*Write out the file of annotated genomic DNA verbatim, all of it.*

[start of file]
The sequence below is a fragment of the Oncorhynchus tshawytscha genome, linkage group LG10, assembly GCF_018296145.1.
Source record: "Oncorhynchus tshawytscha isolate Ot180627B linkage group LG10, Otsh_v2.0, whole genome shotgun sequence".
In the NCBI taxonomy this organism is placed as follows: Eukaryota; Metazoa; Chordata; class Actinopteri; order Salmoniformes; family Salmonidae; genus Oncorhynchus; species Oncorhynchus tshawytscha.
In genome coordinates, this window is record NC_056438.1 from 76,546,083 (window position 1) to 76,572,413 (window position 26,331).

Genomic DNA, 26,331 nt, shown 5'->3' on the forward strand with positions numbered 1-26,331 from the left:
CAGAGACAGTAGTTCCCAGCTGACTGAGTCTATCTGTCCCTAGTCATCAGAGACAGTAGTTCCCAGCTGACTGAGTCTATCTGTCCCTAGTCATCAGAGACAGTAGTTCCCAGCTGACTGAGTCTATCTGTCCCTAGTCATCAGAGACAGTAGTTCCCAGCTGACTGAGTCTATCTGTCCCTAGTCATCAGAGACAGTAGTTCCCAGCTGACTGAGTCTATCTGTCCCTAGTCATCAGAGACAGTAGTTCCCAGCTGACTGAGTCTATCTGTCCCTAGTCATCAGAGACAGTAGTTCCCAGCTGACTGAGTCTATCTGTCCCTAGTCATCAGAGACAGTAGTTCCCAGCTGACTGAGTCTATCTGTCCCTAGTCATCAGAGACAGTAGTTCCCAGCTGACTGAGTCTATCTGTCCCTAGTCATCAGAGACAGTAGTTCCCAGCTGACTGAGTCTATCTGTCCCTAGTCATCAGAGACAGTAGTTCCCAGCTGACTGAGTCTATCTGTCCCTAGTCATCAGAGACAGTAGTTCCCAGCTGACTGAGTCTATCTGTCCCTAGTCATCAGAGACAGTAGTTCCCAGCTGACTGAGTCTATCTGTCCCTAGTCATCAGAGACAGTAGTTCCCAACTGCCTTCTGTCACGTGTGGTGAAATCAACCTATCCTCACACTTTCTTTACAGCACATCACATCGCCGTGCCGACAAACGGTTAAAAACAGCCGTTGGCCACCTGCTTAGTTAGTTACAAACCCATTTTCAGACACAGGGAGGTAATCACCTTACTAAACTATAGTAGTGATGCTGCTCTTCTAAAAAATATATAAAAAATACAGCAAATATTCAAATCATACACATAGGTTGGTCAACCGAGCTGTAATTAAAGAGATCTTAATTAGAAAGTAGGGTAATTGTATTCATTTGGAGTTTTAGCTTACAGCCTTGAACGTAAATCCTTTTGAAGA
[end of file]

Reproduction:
The sequence below is a fragment of the Oncorhynchus tshawytscha genome, linkage group LG10, assembly GCF_018296145.1.
Source record: "Oncorhynchus tshawytscha isolate Ot180627B linkage group LG10, Otsh_v2.0, whole genome shotgun sequence".
In the NCBI taxonomy this organism is placed as follows: Eukaryota; Metazoa; Chordata; class Actinopteri; order Salmoniformes; family Salmonidae; genus Oncorhynchus; species Oncorhynchus tshawytscha.
In genome coordinates, this window is record NC_056438.1 from 76,546,083 (window position 1) to 76,572,413 (window position 26,331).

Genomic DNA, 26,331 nt, shown 5'->3' on the forward strand with positions numbered 1-26,331 from the left:
CAGAGACAGTAGTTCCCAGCTGACTGAGTCTATCTGTCCCTAGTCATCAGAGACAGTAGTTCCCAGCTGACTGAGTCTATCTGTCCCTAGTCATCAGAGACAGTAGTTCCCAGCTGACTGAGTCTATCTGTCCCTAGTCATCAGAGACAGTAGTTCCCAGCTGACTGAGTCTATCTGTCCCTAGTCATCAGAGACAGTAGTTCCCAGCTGACTGAGTCTATCTGTCCCTAGTCATCAGAGACAGTAGTTCCCAGCTGACTGAGTCTATCTGTCCCTAGTCATCAGAGACAGTAGTTCCCAGCTGACTGAGTCTATCTGTCCCTAGTCATCAGAGACAGTAGTTCCCAGCTGACTGAGTCTATCTGTCCCTAGTCATCAGAGACAGTAGTTCCCAGCTGACTGAGTCTATCTGTCCCTAGTCATCAGAGACAGTAGTTCCCAGCTGACTGAGTCTATCTGTCCCTAGTCATCAGAGACAGTAGTTCCCAGCTGACTGAGTCTATCTGTCCCTAGTCATCAGAGACAGTAGTTCCCAGCTGACTGAGTCTATCTGTCCCTAGTCATCAGAGACAGTAGTTCCCAGCTGACTGAGTCTATCTGTCCCTAGTCATCAGAGACAGTAGTTCCCAACTGCCTTCTGTCACGTGTGGTGAAATCAACCTATCCTCACACTTTCTTTACAGCACATCACATCGCCGTGCCGACAAACGGTTAAAAACAGCCGTTGGCCACCTGCTTAGTTAGTTACAAACCCATTTTCAGACACAGGGAGGTAATCACCTTACTAAACTATAGTAGTGATGCTGCTCTTCTAAAAAATATATAAAAAATACAGCAAATATTCAAATCATACACATAGGTTGGTCAACCGAGCTGTAATTAAAGAGATCTTAATTAGAAAGTAGGGTAATTGTATTCATTTGGAGTTTTAGCTTACAGCCTTGAACGTAAATCCTTTTGAAGA